Why I Don’t Wait for My Kids to Call Me on Mother’s Day

One year when my kids were little, my son asked me to drive him to the store a day before Mother’s Day. He brought his velcro SpongeBob wallet and wanted to get me a gift. I was touched. 

We both loved Reese’s peanut butter cups, and I watched as he carefully counted out his money for the large orange bag of bite-sized chocolates while the cashier waited. I thought it would be the sweetest Mother’s Day gift and wondered how he’d wrap it. 

The next morning, I walked into the kitchen to find a tiny pyramid of six little Reese’s cups on the counter—three on the bottom, then two, then one. That was my gift—six pieces—the rest of the bag was for him. I appreciated the artistry but one thing was clear. If it was a contest between me and a bag of candy, I trailed a distant second.

Mother’s Day is just another day for me. (Photo credit: Courtenay Rudzinski)

My mom and I had special rituals

When my mom was alive, Mother’s Day was different. We’d treat ourselves to brunch at a nearby café, or she’d bake my favorite chocolate sheet cake. Sometimes she’d slip me money to get a massage and I’d hand-write her a card and tuck it into a soft new nightie. The sweet day spent together made both of us appreciate each other’s existence. 

As a mother of two boys, I had no blueprint. While my mother and I told each other everything, my sons shared no secrets and asked few questions. I’m still not sure they know when my birthday is. 

It was hard sometimes not to compare the difference between generations, but it made me treasure the close bond I had with my own mother even more. Boys and girls communicate differently. I didn’t expect embellishments from my kids on Mother’s Day, or a day in the spotlight. But once my kids were out of the house, that second Sunday of May had the potential to sting if I didn’t hear from them. 

Texting your son is like writing a guy who’s not interested in you

I loved (and kept) all the cards my kids made me in elementary school with their crooked handwriting and crayon drawings. When they were older, we’d all go out for a nice meal on Mother’s Day, or my husband would take them to buy flowers for me. That changed once they left for college. Absence did not make the heart grow fonder. It was more, out of sight out of mind. 

I’m not sure who first said on TikTok, “Texting your son is like writing to a guy who’s not interested in you,” but from the way it blew up I realized that many moms could relate. For every six texts I sent to either son at college, maybe I got a one-word response back two days later. If they wrote a sentence or more, I’d run in to share it with my husband, then re-read it, analyze it and search for clues into their lives and mood. 

Never one to sit around and wait for someone to call, I decided several years ago to take Mother’s Day into my own hands. I wouldn’t drop hints or prompts, or sit idly by checking my phone all day. I’d call my kids and let them know what day it was, and then we’d hopefully chat for a few minutes.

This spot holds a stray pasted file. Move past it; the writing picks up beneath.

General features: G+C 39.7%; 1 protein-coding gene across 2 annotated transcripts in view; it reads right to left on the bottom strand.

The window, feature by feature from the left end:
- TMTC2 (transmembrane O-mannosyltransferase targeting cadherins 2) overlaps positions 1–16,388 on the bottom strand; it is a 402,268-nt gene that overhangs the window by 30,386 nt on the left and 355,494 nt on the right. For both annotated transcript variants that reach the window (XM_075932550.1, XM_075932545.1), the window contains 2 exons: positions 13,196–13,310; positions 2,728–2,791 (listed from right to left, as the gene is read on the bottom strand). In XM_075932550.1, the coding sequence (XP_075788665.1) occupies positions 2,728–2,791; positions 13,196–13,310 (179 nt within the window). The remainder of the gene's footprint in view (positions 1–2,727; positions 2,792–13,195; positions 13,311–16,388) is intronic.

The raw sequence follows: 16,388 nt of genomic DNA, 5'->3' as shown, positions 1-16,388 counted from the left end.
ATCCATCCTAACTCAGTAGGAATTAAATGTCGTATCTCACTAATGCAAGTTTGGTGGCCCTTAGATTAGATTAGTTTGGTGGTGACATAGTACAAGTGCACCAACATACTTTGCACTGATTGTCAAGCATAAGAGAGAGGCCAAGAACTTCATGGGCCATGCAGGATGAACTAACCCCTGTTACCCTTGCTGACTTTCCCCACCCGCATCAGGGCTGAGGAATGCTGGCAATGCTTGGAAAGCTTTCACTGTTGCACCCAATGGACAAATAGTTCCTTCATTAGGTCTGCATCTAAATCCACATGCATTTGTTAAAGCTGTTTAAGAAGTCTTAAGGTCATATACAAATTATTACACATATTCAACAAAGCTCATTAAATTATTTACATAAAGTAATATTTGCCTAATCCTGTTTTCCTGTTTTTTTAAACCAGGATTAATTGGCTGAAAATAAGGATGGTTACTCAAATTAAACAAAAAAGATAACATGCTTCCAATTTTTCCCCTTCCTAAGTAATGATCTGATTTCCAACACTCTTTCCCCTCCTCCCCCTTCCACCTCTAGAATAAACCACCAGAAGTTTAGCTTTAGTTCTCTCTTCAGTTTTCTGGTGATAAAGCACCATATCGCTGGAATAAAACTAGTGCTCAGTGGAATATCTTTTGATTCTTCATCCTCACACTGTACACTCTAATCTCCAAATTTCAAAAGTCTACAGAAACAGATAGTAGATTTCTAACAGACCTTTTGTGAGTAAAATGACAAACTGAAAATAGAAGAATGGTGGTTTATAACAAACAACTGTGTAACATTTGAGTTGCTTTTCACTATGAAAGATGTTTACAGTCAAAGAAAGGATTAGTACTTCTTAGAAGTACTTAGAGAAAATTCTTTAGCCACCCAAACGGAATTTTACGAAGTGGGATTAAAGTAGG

It started out as a preemptive strike in the great likelihood that they’d forget and erased the chance that I’d feel forgotten at the end of the day. 

Social media is a place of smoke and mirrors

It always blew my mind to see what other moms “woke up to” on Mother’s Day. A spread of artfully wrapped gifts, balloons, roses, Hallmark cards. On what planet do the kids stay up late wrapping, shop in advance, have access to curly ribbon and arrange everything in such a curated way? (Seems like a lovely place I’d like to visit.)

Social media is a place of smoke and mirrors, especially on holidays, so I tried it one year. We drove to the beach for the day, because I wanted a picture with my kids in front of the ocean at sunset. When photo time came, someone spilled ice cream all over me and it just got worse from there. However, we are all laughing in the picture, mainly because I was sticky and freezing. My kids thought it was hilarious. 

Nothing had gone according to plan. We had a great time but, in the photo, the ocean was of course nowhere in sight.

Mother’s Day is just another Sunday, and that’s fine by me

Now I prefer to stay home on Mother’s Day and spend the day exactly as I want. No more homework reminders or long waits at a restaurant. No more late nights at the kitchen sink or early alarms the next day to be sure everyone is up for school. No pleading to stop yelling through gaming devices so I can enjoy my book. All is quiet.  

I text or call my kids early in the day to give them plenty of time to respond. It works well and I do it every year if we’re not together. No one feels guilty or sad. It takes the onus off them to remember and gives the power of the day back to me. 

After all, it’s just another Sunday in May. I can buy my own flowers. And I don’t need a parade… but I might like a tiny pyramid of Reese’s.  

More Great Reading:

“We are not the sun around which they spin. Not anymore” Mia Freedman Explains Being the Parent of a Young Man, Perfectly.

About Courtenay Rudzinski

Courtenay Rudzinski is a freelance writer in Houston, where she lives with her husband and two rescue pups. Her work has appeared in Newsweek, Wired, HuffPost and Business Insider. You can find her on Instagram.

Read more posts by Courtenay

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